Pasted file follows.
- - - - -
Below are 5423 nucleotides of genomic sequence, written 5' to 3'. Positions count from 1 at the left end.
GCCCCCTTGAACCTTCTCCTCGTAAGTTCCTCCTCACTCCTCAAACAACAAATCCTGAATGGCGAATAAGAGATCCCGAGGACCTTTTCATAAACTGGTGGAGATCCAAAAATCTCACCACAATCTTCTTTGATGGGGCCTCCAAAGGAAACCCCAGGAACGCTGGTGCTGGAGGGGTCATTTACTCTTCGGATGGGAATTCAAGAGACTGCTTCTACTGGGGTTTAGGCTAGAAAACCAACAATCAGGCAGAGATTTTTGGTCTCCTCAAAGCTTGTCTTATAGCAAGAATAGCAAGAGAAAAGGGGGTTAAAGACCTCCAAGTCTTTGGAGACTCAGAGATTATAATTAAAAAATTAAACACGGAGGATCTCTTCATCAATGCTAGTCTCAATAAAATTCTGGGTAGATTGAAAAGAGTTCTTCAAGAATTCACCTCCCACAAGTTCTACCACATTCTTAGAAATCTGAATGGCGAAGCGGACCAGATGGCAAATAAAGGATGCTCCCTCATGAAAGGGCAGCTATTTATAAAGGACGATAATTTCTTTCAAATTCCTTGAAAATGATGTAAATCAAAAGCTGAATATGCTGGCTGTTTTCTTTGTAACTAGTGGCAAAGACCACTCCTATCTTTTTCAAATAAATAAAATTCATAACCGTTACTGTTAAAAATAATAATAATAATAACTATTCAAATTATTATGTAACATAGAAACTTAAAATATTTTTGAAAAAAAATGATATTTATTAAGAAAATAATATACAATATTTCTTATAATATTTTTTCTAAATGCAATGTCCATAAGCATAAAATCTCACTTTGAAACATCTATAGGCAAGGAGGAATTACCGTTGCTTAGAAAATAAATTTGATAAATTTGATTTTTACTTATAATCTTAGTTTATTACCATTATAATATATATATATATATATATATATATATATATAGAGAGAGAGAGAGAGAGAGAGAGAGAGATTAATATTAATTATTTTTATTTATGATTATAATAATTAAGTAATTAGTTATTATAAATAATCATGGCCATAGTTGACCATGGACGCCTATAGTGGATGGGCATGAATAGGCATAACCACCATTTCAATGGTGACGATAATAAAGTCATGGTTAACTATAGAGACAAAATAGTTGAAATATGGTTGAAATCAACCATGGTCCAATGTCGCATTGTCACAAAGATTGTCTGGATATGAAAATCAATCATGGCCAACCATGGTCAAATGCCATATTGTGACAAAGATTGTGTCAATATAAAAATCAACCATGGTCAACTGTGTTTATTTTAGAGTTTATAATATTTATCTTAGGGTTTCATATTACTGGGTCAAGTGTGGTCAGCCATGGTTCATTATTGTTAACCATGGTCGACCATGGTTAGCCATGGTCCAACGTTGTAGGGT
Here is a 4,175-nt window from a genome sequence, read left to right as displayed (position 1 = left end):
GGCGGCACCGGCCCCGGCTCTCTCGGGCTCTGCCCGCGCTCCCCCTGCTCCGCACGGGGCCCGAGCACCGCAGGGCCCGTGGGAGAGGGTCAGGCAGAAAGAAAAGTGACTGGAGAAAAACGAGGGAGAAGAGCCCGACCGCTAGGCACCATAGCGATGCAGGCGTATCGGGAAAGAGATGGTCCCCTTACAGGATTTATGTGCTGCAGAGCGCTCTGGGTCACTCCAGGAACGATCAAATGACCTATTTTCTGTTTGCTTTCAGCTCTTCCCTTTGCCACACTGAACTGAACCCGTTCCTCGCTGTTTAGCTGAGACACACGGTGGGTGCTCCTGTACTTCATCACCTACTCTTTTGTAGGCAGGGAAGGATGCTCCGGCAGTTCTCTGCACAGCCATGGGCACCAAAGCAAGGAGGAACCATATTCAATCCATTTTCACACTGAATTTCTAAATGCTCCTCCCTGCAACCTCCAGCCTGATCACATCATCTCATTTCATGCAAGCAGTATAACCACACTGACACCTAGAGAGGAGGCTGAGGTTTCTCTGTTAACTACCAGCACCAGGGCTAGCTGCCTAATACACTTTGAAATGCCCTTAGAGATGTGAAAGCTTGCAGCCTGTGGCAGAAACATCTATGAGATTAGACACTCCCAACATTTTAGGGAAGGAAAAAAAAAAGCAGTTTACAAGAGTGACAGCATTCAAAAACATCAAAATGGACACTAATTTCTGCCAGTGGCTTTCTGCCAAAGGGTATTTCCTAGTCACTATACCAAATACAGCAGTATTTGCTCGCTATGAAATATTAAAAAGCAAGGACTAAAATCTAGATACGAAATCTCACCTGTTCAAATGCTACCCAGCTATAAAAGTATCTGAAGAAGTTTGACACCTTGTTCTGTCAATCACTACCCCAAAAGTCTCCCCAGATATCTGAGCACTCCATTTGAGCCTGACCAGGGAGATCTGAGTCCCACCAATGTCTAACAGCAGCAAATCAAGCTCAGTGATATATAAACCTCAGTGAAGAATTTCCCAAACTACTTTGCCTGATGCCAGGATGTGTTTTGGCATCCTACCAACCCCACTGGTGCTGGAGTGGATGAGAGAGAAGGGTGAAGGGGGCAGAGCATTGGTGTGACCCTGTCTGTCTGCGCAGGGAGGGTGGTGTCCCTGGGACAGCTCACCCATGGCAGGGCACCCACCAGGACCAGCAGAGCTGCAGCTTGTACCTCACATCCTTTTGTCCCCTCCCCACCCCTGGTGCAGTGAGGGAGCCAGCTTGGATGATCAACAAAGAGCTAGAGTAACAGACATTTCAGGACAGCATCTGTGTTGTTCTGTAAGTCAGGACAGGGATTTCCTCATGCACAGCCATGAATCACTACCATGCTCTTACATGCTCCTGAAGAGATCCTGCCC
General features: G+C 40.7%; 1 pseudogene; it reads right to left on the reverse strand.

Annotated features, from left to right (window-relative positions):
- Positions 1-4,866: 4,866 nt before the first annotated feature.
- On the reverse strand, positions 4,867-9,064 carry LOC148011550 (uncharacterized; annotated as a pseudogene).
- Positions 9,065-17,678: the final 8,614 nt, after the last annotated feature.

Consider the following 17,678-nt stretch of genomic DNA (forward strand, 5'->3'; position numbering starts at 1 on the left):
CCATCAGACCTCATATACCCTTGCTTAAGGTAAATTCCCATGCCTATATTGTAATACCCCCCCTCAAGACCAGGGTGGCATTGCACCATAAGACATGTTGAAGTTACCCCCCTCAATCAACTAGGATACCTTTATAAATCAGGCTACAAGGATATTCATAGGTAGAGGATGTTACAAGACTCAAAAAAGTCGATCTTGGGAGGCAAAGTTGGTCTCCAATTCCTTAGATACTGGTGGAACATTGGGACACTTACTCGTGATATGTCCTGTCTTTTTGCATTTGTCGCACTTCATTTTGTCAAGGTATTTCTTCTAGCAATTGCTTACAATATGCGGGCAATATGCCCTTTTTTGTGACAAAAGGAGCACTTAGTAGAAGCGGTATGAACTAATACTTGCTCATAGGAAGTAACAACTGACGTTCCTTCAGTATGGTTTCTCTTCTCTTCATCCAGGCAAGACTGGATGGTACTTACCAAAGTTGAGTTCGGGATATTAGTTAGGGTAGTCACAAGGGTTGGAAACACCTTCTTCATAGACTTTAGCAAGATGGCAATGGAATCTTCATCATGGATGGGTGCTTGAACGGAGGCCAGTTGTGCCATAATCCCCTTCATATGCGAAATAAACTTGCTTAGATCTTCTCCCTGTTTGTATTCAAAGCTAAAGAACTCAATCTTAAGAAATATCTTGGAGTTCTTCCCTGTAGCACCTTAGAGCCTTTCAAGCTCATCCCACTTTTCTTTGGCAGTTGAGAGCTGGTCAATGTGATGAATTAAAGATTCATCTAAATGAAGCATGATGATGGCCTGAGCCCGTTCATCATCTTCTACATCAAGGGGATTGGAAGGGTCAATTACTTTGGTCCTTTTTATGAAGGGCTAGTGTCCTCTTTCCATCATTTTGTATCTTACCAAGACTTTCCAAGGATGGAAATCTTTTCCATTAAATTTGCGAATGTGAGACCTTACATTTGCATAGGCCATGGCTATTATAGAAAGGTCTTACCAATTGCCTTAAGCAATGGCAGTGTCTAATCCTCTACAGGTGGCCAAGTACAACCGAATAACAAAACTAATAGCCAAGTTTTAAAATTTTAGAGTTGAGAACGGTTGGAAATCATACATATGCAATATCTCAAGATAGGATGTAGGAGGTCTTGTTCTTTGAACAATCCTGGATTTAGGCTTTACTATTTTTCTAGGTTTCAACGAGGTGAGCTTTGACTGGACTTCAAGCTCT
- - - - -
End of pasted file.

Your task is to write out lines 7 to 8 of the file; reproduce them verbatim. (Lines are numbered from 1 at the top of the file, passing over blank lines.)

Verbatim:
- Positions 1-4,866: 4,866 nt before the first annotated feature.
- On the reverse strand, positions 4,867-9,064 carry LOC148011550 (uncharacterized; annotated as a pseudogene).